Since this was our first trip to the Malibu location, we decided to try a few of their specialties, so we had the Tai Sweet Shiso with Crispy Shiitake and several of their Mini Tacos.  Additionally, the sushi at Nobu is top-notch.  However, it is also priced higher than other Southern California sushi bars that feature fish at the same quality level.  At the end of the day, a lot of less expensive restaurants feature food at the same quality as Nobu Malibu without the location or the expense.

Don’t get me wrong, I did enjoy myself and the food was excellent.  However, other restaurants have caught up to the quality of meal that Nobu provides at a fraction of the cost.  Charging your EV may be free, but you’re definitely paying for the meal.

Public Charging stations and being mindful of the parking situation

Currently, the biggest challenge with public charging stations is when an internal combustion engine car is taking up a charging spot so that an EV can not use it.  This is what is meant when an EV driver mentions that a spot is ICEd.

Most public charging locations try to solve this problem by properly marking up their spots AND in some locations actually ticketing violators of their signage.

See this BMW X5 at the Americana at Brand –

Americana at Brand - Level 2A - BMW X5 ICE spot (ticketed) - 1

and a close up of the ticket issued to the driver –

Americana at Brand - Level 2A - BMW X5 ICE spot (ticketed) - 3

I really appreciate centers and police departments that enforce these EV only spots as it hopefully actively deters the practice of ICEd locations.

This is an easy violation to spot.

The thing that I believe we need to come up with a solution for is the fellow EV driver that picks a charger that blocks out others from being able to use either the parking spots or other EV chargers at the location.  Let me attempt to explain this.  If you have a charging port on the opposite side of the car where the charging station is and a charging station that is on the same side of the car, some drivers will pick the one closest to their charging port, EVEN IF doing so will effectively make a spot or another charger unavailable for the next car to use.  I don’t know what to call this violation, but here are a few pictures:

At L.A. Live, Lot W (West Lot), I’ve seen this Plug-in Prius park in spot 2 while using the charger from spot 3 to charge with.


I made this crude diagram to demonstrate the point.  The Os are the Blink EVSEs.

By using the charger in Spot 3 while parking in Spot 2, the plug in Prius effectively blocked out use of Spot 3 for MOST cars.

Here’s the same Prius doing the same thing at this location at another day –


To solve this, and to allow others, should they arrive I moved from Spot 1 and parked in Spot 3 and used Spot 2’s EVSE to charge to allow Spot 1 and Spot 4 to charge, should some other EVs need to take the spot.



However our cords were crossed during this time, and would’ve been a hazard. Mr. or Ms. Plug-In-Prius could’ve solved this by just taking Spot 4, and this is exactly the point I am trying to make.  Pay attention to how the spots are configured and ensure that the charger and spot you are taking will allow the maximum number of fellow EV drivers to park in the location.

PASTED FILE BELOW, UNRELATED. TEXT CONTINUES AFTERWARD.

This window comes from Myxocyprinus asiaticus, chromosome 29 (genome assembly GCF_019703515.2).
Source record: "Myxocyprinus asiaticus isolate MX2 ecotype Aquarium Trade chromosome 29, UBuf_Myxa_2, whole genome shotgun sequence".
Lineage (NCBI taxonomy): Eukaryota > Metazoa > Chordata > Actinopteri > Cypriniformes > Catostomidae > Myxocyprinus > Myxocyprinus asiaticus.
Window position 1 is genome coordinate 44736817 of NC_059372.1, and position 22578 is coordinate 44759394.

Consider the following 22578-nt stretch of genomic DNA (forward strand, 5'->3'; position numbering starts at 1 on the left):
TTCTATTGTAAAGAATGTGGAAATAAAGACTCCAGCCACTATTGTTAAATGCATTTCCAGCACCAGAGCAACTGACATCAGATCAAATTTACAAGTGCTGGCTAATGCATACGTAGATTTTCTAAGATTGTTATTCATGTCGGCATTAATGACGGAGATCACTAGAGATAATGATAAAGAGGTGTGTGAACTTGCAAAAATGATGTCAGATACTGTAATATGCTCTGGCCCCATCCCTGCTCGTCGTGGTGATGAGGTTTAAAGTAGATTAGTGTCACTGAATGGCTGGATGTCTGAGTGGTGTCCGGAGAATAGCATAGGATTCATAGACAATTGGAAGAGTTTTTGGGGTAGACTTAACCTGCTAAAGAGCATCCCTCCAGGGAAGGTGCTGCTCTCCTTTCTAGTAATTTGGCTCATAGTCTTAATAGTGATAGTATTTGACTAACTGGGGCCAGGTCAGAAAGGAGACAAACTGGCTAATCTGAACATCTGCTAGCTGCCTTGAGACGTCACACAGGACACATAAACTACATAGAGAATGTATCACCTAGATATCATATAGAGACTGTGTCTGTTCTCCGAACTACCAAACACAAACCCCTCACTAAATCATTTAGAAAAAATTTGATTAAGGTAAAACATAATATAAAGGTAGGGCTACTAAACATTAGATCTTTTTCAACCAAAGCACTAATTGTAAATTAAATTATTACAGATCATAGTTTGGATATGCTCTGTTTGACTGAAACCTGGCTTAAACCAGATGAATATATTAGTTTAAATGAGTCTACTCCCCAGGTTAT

I don’t know what we should call this sort of EV violation.  It’s not ICEing the spot, since the car IS an EV (yes, even Plug-ins with Range Extenders (gas engine backups are such), however, the person needs to be more mindful of what they’re doing.

Another example can be seen at the Americana at Brand on Thursday, July 12.  The same day that the BMW X5 above was ticketed for ICEing the spot.

Americana at Brand - Level 2A - Volt using wrong charger 1

This Volt was charging while parked in Spot 2 using the charger on Spot 1. I understand that their charging port is on the driver’s side, but if the other spots had been taken, another car MAY not have been able to park in Spot 1 to use the charger in Spot 2 without possibly crossing Spot 2. The driver of the Volt should have used the charger assigned to Spot 2 and left the charger in Spot 1 available for someone else to use.

Americana at Brand - Level 2A - Volt using wrong charger 2

The charger was available AND long enough to reach the Volt’s front Driver’s side charging port.

Americana at Brand - Level 2A - Volt using wrong charger 3

I don’t know if we have a word for this fellow EV driver erroneously using the wrong charger, but if all indications are correct and there will be more of us on the road, we really need to be more mindful of what EVSEs are appropriate for whatever parking spot we decided to take.

Currently, there are still not that many of us on the road sharing these public stations, but there are definitely more EV drivers than in the past.  And the projected sales figures show a little over 3x as many this year as last year.  So, the EV community needs to be more mindful of how to approach this inadvertent blocking of the precious few charging spots and locations to charge.